Study on roof vents subjected to simulated hurricane effects Article

cited authors

  • Chowdhury, AG; Bitsuamlak, GT; Fu, TC; Kawade, P

abstract

  • Most residential buildings use a natural ventilation process by which overheated air inside buildings is vented out and fresh air is pulled in to replace it. Proper ventilation helps maintain a comfortable temperature inside buildings, maintain indoor air quality, increase energy efficiency, and prevent moisture damage. Vents are necessary to prevent heat and moisture buildup and contribute to the longevity of building components. However, the vents are subjected to wind loading and can be the path for water infiltration during hurricane events. Limited research has been performed on water intrusion through various types of vents in residential buildings to relate such water intrusion to the vent mechanism and the differential pressures that the vents are subjected to during hurricanes. The objectives of this research were to perform full-scale holistic testing of vents subjected to simulated hurricane-level wind and wind-driven rain to evaluate such relations and vent performance under hurricane conditions. Two building models incorporating a variety of vents were tested using the wall-of-wind facility. It was found that the extent to which water intrusion increased with higher positive differential pressure across the vent for various angles of attack can be affected significantly by the vent mechanism. © 2011 American Society of Civil Engineers.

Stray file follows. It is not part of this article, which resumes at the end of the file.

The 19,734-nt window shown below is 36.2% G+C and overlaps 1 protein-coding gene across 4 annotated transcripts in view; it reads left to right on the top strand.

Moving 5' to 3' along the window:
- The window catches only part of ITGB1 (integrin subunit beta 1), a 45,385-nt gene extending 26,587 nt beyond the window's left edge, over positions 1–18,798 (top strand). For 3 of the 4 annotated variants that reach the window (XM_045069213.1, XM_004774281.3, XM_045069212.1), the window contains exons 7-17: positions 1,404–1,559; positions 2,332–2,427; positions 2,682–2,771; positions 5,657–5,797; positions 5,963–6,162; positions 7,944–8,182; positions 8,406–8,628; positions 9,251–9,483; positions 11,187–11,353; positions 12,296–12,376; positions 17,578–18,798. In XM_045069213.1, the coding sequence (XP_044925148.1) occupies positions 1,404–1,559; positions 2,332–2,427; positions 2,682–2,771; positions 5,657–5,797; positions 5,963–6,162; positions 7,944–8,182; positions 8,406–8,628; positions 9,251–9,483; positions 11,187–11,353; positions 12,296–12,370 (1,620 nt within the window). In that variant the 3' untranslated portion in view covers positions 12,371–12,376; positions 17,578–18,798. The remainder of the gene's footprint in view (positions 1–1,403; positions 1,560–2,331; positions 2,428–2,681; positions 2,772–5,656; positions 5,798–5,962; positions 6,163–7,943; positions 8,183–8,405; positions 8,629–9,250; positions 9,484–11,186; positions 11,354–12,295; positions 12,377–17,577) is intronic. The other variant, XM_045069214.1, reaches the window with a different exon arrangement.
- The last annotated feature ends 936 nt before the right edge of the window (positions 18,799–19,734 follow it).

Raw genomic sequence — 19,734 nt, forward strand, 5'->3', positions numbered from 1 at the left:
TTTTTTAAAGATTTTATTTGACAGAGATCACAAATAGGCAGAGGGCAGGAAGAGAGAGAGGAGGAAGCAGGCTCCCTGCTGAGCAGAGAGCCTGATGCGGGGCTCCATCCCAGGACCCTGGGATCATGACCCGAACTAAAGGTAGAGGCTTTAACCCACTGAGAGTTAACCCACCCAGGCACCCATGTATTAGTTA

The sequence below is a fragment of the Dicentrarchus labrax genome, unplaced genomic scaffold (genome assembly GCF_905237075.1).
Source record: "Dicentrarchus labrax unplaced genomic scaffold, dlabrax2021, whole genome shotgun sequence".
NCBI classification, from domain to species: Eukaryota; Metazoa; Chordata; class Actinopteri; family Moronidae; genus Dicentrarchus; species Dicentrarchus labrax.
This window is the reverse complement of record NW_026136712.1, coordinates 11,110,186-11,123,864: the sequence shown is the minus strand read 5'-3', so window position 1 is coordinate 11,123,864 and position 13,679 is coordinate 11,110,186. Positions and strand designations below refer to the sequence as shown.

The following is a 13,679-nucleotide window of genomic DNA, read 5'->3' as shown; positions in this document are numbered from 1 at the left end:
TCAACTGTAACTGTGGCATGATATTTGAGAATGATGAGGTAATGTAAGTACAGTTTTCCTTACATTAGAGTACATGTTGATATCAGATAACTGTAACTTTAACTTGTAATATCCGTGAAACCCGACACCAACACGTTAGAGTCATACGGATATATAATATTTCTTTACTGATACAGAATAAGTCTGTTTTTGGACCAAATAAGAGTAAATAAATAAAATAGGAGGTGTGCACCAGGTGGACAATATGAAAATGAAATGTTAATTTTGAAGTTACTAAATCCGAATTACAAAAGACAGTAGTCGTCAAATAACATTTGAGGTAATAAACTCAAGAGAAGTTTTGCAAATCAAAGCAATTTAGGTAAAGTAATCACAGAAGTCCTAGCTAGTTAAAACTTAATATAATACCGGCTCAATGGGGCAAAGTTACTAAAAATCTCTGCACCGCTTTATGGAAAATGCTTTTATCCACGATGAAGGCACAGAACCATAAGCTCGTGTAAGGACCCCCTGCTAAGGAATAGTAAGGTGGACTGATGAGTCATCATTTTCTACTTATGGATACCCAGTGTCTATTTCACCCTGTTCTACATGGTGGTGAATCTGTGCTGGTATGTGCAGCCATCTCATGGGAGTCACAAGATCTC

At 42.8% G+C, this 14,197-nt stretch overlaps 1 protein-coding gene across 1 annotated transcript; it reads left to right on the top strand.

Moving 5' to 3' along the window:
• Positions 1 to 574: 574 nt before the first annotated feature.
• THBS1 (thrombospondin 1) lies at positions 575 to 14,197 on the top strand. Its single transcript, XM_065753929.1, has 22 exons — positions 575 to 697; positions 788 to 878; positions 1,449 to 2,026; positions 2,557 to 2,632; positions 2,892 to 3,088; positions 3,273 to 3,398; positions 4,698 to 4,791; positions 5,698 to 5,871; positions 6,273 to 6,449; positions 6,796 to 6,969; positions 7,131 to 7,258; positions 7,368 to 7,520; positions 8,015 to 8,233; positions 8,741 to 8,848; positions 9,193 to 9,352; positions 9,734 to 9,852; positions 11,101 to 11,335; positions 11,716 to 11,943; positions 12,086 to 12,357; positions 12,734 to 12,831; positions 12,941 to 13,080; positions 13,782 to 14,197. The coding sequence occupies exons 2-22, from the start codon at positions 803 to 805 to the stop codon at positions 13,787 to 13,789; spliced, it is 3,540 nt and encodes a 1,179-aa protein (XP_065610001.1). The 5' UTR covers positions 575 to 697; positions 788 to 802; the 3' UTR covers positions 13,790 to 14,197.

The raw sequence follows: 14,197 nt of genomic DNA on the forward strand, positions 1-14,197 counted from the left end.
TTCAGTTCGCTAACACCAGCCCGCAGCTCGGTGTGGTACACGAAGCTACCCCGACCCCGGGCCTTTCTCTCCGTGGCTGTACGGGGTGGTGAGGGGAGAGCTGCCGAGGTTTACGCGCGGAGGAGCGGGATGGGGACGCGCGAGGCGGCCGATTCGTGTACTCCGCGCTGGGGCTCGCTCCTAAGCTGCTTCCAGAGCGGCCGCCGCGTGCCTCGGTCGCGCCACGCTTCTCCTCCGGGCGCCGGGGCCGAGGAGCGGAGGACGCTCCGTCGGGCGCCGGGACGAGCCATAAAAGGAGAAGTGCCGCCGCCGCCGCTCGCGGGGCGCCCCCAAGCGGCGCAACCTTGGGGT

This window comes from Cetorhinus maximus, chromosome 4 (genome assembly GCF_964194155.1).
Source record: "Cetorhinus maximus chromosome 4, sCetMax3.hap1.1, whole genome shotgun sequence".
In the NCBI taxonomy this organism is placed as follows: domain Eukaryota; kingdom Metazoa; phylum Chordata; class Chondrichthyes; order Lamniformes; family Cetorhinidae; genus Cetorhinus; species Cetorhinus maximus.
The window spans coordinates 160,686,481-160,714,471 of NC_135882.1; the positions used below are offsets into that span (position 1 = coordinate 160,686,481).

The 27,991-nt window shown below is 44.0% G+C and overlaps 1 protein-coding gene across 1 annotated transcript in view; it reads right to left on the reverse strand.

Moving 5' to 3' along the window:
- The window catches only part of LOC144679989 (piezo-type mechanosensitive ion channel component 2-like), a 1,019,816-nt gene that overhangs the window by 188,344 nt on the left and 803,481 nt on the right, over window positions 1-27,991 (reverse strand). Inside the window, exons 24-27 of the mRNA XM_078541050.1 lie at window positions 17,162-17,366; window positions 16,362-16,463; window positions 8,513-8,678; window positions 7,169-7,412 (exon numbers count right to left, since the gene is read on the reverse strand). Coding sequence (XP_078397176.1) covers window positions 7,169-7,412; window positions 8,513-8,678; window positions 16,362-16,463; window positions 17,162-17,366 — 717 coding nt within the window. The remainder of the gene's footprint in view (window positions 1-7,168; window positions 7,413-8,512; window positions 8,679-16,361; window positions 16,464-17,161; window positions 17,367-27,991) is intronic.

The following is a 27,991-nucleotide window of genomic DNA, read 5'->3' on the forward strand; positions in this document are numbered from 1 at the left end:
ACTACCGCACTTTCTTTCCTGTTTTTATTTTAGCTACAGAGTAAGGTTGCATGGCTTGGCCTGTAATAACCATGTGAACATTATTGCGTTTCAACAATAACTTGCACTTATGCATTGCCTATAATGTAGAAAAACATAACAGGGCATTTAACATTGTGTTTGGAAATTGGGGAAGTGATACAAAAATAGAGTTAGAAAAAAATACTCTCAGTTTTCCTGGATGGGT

publication date

  • November 1, 2011

Digital Object Identifier (DOI)

start page

  • 158

end page

  • 165

volume

  • 12

issue

  • 4